Catheters were introduced percutaneously through the femoral vein and a transseptal puncture was performed to access the left atrium. After transseptal access, a bolus of 5000 IU of heparin was administered, along with an additional bolus to maintain an activated clotting time of between 200 and 250 s. Ablation was performed under intravenous sedation with propofol and analgesia with meperidin and phentanyl. Oxygen saturation and invasive arterial blood pressure were monitored throughout the procedure.

A three-dimensional map was constructed using an electroanatomical mapping system (either with CARTO, Biosense-Webster, or NAVX, St Jude Corporation) to support the creation and validation of RF lesions.3

Continuous RF lesions were delivered surrounding each ipsilateral PV as described previously.10 Ablation lines were also deployed along LA roof and LA posterior wall joining contralateral encircling lesions. The endpoint was the disappearance of the local electrogram inside the whole surrounded areas and it was assessed during sinus rhythm whenever it was possible, performing electrical cardioversion when necessary. Additionally, mitral isthmus ablation was anatomically performed by creating an RF line from the postero-lateral aspect of the left-sided encircling lesions to the mitral valve.

In the first 90 patients (Group 1), RF lesions were made using a thermocouple-equipped 8 mm-tip catheter (Celsius, Biosense-Webster) at a target temperature of 55°C and a maximum output of 50 W. For the next 131 patients, we used a saline cooled-tip catheter (Celsius Thermocool, Cordis, Biosense-Webster) at 45°C temperature and 30 W power output in 42 of them (Group 2) and at 45°C/40 W in the remaining 89 (Group 3). Irrigation was done with saline solution at a rate of 16 mL/min during energy delivery at room temperature.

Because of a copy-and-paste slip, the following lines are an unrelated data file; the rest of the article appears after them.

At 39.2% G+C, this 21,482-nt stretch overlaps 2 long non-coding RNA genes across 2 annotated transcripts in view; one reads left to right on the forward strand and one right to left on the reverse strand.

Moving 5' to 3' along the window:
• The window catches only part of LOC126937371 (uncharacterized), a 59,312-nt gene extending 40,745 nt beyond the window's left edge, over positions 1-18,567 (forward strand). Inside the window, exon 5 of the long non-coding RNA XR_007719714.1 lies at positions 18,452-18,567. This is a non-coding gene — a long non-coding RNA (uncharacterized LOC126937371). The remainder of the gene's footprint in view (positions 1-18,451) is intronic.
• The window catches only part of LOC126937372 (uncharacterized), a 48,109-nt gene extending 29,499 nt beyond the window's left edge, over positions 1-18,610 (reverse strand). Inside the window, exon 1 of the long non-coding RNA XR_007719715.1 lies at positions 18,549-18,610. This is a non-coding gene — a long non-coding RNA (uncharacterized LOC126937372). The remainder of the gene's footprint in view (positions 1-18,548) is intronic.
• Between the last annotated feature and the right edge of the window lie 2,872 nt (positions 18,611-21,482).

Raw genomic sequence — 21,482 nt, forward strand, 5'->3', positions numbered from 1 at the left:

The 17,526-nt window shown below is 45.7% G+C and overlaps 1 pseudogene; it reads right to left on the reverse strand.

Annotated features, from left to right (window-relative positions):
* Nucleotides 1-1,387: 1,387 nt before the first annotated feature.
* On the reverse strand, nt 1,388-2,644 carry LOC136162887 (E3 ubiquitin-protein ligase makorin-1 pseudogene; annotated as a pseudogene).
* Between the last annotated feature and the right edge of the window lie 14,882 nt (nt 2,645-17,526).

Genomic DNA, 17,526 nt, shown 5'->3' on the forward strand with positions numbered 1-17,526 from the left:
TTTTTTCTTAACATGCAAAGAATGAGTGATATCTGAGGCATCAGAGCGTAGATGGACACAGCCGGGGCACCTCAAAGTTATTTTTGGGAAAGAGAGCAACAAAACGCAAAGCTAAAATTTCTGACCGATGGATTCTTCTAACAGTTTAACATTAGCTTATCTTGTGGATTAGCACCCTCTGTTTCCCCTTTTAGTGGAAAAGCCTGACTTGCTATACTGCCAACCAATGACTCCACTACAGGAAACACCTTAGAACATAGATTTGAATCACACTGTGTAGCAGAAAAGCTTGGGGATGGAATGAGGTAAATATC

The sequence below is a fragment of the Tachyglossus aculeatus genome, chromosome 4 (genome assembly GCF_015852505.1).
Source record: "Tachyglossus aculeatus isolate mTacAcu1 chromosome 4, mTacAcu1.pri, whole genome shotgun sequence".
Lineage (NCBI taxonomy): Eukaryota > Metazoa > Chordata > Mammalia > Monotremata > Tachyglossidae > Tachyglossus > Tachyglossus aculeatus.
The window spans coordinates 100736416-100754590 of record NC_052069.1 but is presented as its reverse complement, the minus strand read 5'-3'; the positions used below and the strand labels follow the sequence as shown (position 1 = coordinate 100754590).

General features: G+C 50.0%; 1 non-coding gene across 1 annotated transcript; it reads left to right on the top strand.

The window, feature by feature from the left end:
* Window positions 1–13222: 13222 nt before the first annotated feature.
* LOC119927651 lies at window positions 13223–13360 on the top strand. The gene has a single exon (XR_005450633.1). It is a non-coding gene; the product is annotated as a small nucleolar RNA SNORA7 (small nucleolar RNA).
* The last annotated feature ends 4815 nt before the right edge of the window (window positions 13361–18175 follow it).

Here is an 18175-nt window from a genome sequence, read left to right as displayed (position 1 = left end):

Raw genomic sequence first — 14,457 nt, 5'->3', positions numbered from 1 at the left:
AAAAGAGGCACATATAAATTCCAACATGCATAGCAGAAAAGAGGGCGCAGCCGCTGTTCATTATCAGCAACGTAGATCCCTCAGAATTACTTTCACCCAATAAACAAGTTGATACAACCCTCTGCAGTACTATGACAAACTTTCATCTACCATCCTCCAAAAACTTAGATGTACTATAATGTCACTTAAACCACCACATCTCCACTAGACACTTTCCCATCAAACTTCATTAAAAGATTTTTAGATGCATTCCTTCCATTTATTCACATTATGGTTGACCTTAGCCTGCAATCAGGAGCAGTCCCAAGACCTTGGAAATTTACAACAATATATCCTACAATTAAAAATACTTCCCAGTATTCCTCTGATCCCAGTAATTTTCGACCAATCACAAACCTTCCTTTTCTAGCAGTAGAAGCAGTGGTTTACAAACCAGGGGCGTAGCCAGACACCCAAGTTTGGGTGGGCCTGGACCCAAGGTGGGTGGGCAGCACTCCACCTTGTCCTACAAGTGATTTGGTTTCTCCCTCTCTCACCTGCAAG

In order to assess myocardial injury related to RF catheter ablation, serum levels of cardiac lesion biomarkers [creatinine kinase (ck), troponin I (TpnI), and myoglobin] were obtained in a subgroup of 60 patients (24 from Group 1, 18 from Group 2, and 18 from Group 3) before and at 12 and 24 h after ablation.1719 The time of RF application was also monitored.

Follow-up

Follow-up consisted of outpatient visits and 24 h Holter monitoring at 1, 4, and 7 months, and every 6 months thereafter if the patient remained asymptomatic. Patients were also asked to report any symptoms of arrhythmia between scheduled visits and encouraged to document recurrences by an ECG performed at their emergency service. A transthoracic echocardiogram and a magnetic resonance angiography were routinely performed 4 months after ablation.

All patients continued on oral anticoagulation to maintain an international normalized ratio of between 2.0 and 3.0 for a minimum of 2 months. Previous antiarrhythmic therapy was maintained for at least 1 month in order to manage early recurrences and then discontinued if there were no recurrences 1–3 months after ablation.

Any documented episode of AF or left atrial flutter presenting after the 3 month healing period was considered as a recurrence. Arrhythmic episodes within the first 3 months after the procedure were not considered in the evaluation of final success rates because they are often described as transient recurrences related to atrial inflammatory processes following RF lesions.20

Statistical analysis

Continuous variables were expressed as mean ± SD and compared by analysis of variances. Categorical variables were expressed as percentages and were compared by chi-squared analysis or with Fisher's exact test. Arrhythmia-free survival ratio was calculated by the Kaplan–Meier method, assessing differences by the log-rank test. Univariate and multivariate analyses were performed using the Cox proportional hazards regression model to determine clinical predictors of arrhythmia recurrence. A P-value of <0.05 was considered statistically significant. Statistical analysis was performed using SPSS for Windows Version 12.0 (SPSS Inc., Chicago, IL, USA).

Results

Patient characteristics

There were no baseline differences between the groups in terms of patients' characteristics. Baseline clinical and echocardiographic pre-procedure characteristics are depicted in Table 1.

View this table:
Table 1

Baseline characteristics of patients included in the study

Baseline characteristics8 mm-tip catheter (88)Cooled-tip catheter 30 W (54)Cooled-tip catheter 40 W (105)P-value
Age (years) (mean ± SD)50.8 ± 11.454.5 ± 10.952.8 ± 11.30.204
Male gender [n(%)]76 (83.3%)29 (70.7%)67 (75.3%)0.105
Left atrial diameter (mm)41.7 ± 5.740.7 ± 7.141.9 ± 5.20.635